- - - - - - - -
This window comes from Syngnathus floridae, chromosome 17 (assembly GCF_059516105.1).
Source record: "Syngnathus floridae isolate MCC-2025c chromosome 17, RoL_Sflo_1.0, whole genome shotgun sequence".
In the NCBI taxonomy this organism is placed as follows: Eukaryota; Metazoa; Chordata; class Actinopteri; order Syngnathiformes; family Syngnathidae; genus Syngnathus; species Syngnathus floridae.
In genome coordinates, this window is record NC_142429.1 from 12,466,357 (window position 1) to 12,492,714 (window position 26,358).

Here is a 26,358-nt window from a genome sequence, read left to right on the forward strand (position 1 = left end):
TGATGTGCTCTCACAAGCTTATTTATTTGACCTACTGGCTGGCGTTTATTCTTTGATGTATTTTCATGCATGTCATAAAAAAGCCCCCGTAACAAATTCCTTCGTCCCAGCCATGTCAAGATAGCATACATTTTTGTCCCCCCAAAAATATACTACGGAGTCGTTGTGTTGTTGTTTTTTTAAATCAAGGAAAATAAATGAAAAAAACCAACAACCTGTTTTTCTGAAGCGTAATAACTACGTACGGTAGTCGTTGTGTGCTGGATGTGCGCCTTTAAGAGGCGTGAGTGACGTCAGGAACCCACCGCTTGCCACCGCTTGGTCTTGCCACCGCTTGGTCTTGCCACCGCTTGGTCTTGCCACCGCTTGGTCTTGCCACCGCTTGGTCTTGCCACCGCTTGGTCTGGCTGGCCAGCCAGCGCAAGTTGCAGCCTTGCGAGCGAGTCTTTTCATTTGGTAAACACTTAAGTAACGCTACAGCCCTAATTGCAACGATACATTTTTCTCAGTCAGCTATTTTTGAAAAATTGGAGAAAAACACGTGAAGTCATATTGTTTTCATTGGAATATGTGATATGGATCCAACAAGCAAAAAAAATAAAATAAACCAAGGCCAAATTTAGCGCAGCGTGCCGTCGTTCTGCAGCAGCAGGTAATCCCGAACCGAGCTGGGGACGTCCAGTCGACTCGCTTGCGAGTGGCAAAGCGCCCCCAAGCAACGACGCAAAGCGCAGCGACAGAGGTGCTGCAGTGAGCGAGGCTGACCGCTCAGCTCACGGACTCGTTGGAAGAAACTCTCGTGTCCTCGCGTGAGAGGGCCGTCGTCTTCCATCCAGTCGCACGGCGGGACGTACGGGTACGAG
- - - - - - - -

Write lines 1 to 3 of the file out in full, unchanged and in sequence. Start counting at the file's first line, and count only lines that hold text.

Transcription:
This window comes from Syngnathus floridae, chromosome 17 (assembly GCF_059516105.1).
Source record: "Syngnathus floridae isolate MCC-2025c chromosome 17, RoL_Sflo_1.0, whole genome shotgun sequence".
In the NCBI taxonomy this organism is placed as follows: Eukaryota; Metazoa; Chordata; class Actinopteri; order Syngnathiformes; family Syngnathidae; genus Syngnathus; species Syngnathus floridae.